Burlingame officials are scoping strategies to fend off rising waters expected along the city’s chunk of the Bayshore, and seeking input from residents wishing to discover more about sea level rise mitigation plans.
Officials are hosting a town hall discussion Wednesday, Oct. 16, examining the potential risk zones in the area east of Highway 101 and unveiling strategies for protecting the vulnerable areas.
Economic Development Director Kevin Gardiner said the meeting is designed to give community members a sense of which areas are potentially most susceptible to flooding and identifying mitigation opportunities.
“This meeting is meant to look at where are the vulnerable areas and what is the approach the city can take to respond to sea level rise,” he said.
A consultant hired by the city examined the terrain along the waterfront and highlighted low points which would be the first to be submerged by rising waters in the case of a flood.
Those areas will likely become a top priority for officials, said Gardiner, as they plot a course for developing solutions such as building or improving existing sea walls, levees or natural protection zones.
Ultimately, Gardiner said a variety of strategies will likely be required to assure mitigation measures will meet the unique demands of each zone, as the Bayshore features a diverse landscape.
“Given the geography of the area, it’s not necessarily going to be a one-size-fits-all approach or one measure to apply to the entire Bayfront,” he said.
Gardiner said officials are hopeful to spend the rest of the coming year identifying potential mitigation approaches, before turning their attention to examining ways to finance the necessary measures.
A key step in looking at the financial impacts potentially associated with combating sea level rise will be partnering with the county and following the regional effort to achieve a similar goal, said Gardiner.
The county has taken separate steps to expand the San Mateo County Flood Control District’s responsibilities to address sea level rise through a proposal to form the San Mateo County Flood and Sea Level Rise Resiliency Agency, which is aimed at facilitating coordination between jurisdictions as they set their sights on a new set of challenges for water infrastructure projects.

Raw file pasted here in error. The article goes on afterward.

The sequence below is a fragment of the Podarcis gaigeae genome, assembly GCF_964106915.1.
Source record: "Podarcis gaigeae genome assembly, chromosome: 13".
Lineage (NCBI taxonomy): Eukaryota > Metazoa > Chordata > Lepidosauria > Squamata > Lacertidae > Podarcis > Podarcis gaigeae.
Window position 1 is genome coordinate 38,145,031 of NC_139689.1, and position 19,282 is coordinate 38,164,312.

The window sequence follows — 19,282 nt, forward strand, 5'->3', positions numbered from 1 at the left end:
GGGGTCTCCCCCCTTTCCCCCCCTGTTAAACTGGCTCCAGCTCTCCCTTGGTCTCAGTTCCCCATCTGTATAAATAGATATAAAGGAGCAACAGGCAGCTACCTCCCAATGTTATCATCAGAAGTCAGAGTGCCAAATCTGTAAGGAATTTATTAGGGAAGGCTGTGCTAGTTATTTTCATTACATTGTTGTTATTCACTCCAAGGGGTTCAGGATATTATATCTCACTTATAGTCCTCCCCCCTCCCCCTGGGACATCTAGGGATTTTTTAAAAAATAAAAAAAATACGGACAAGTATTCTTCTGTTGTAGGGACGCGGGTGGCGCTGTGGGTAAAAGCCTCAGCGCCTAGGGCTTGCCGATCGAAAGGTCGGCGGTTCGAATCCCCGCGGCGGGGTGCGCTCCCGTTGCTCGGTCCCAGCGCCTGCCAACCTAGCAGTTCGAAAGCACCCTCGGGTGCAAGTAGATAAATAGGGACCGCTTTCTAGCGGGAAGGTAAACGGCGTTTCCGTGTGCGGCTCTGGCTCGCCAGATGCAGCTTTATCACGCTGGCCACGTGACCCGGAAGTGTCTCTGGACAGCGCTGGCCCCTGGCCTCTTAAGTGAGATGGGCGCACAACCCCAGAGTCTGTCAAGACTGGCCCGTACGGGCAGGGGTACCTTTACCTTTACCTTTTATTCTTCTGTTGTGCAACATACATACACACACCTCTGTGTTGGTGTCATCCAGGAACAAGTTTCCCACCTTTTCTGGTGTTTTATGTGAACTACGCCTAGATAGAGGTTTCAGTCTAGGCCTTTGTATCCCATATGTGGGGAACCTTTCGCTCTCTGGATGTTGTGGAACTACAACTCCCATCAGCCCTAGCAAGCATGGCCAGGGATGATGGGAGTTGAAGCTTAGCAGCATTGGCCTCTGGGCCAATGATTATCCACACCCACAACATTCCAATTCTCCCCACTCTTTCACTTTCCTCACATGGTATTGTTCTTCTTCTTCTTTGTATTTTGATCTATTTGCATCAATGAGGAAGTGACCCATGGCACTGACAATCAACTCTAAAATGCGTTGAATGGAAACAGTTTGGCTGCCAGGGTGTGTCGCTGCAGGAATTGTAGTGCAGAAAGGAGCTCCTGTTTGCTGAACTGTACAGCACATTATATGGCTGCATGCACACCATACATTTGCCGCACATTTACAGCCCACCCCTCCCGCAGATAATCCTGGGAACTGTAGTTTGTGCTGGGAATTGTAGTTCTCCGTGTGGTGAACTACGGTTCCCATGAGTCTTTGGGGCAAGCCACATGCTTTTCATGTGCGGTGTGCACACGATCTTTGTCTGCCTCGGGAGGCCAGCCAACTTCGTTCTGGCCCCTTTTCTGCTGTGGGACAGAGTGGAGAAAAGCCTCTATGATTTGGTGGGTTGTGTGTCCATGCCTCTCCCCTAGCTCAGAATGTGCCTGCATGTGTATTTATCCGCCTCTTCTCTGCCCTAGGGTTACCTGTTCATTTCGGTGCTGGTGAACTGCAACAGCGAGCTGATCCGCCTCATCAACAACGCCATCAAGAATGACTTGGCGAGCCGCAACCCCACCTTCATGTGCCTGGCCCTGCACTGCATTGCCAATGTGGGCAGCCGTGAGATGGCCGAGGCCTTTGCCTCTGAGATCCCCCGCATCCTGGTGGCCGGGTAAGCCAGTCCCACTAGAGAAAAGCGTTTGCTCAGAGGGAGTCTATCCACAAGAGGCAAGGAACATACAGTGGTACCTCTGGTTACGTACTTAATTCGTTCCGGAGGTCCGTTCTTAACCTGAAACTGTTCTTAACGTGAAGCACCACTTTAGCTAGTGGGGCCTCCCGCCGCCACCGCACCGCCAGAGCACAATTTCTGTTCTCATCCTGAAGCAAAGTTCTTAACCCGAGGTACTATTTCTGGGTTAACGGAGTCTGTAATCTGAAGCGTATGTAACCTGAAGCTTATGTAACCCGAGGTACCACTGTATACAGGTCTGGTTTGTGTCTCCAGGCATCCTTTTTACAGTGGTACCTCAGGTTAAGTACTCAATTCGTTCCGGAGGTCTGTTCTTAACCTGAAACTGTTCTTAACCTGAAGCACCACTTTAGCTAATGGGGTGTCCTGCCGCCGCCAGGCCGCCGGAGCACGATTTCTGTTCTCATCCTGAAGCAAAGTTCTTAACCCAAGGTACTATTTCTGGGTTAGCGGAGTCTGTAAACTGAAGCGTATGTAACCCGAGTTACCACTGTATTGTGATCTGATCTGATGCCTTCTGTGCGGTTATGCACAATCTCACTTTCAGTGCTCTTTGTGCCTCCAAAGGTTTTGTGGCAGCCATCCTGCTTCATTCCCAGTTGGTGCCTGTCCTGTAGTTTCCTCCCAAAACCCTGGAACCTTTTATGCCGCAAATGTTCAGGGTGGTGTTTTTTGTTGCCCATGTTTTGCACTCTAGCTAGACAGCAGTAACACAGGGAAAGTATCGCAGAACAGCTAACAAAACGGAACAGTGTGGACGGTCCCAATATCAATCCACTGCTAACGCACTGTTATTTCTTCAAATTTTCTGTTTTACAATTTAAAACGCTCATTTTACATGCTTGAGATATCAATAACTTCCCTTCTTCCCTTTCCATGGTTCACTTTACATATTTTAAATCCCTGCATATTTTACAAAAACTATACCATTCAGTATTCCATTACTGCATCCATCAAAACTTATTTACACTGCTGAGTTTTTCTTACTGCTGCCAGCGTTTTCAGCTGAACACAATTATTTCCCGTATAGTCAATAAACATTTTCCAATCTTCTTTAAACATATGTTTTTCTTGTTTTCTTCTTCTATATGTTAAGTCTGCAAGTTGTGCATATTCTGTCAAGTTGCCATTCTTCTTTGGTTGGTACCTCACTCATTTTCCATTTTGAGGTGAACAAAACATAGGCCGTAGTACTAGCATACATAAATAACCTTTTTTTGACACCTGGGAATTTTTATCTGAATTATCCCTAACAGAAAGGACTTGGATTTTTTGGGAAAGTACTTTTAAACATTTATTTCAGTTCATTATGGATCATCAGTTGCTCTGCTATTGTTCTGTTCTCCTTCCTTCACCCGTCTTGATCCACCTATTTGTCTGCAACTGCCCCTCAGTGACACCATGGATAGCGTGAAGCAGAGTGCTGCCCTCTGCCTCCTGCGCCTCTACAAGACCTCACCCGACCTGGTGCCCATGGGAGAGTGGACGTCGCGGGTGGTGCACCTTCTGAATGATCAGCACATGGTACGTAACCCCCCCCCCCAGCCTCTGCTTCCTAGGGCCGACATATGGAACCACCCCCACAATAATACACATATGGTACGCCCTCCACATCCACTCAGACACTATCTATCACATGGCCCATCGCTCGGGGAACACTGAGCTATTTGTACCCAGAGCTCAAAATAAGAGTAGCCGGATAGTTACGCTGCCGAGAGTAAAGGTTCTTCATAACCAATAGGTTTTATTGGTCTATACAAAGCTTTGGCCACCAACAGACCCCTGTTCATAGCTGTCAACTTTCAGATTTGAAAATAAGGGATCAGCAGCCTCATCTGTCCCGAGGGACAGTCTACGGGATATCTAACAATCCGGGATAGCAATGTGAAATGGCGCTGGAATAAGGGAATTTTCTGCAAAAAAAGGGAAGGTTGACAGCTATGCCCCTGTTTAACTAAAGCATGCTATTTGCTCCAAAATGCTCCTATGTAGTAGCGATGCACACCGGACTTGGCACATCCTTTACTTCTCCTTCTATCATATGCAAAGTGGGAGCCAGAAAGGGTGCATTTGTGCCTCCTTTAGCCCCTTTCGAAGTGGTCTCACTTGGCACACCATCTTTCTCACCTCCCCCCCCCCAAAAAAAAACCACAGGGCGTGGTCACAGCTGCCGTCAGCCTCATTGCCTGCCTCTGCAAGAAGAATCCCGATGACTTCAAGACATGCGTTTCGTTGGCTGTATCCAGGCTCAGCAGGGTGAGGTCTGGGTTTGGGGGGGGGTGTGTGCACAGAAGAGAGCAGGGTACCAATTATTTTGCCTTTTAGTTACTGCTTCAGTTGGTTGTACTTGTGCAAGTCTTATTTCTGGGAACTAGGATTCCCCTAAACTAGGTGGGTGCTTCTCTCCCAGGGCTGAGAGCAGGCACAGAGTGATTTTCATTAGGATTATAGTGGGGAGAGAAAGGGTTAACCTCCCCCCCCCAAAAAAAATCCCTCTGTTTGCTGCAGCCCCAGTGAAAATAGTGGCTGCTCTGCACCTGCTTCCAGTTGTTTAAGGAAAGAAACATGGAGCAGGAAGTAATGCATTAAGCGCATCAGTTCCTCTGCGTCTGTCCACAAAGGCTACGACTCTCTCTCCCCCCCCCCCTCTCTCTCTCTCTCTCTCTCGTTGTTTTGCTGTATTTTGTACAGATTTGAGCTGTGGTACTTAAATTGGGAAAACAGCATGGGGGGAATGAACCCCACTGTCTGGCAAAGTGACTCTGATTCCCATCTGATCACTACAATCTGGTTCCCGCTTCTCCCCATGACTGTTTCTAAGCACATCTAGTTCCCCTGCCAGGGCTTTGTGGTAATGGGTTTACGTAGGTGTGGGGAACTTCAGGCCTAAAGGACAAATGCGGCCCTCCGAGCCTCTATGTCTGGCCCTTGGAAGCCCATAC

Given the cost of planning for high tides, intense storms and sea level rise, collaboration between jurisdictions can be an attractive feature of applications for state and federal funding, county officials have said.
For his part, Gardiner said it is too early to tell how much work along the shoreline may cost Burlingame, but officials have looked to similar mitigation efforts along the water in Foster City as a point of reference.
Last year, Foster City residents passed a $90 million bond designed to improve flood protections, as mandated by FEMA amid concerns about sea level rise. Property owners — residential, office and commercial — were expected at the time of the election to see their tax rates increase about $41 per $100,000 of assessed property value, with the average property owner paying about $270 more a year in taxes.
For his part, Gardiner said Burlingame officials have not yet discussed a specific financing strategy, but noted establishing an assessment district could be one mechanism used to raise funds for the protections.
In the immediate term though, he said officials will continue their needs assessment addressing potential infrastructure before turning their attention to financing strategies in the next couple years.
“This year, we will get our heads around the vulnerabilities and what is the approach Burlingame can look at. And the next year or two is financing and coordination with other entities and jurisdictions to see what are the opportunities to fold into a strategy with the other initiatives going on,” he said.
The community discussion about sea level rise will begin 6:30 p.m. at the Burlingame Library in the Lane Room, at 480 Primrose Road.
(650) 344-5200 ext. 105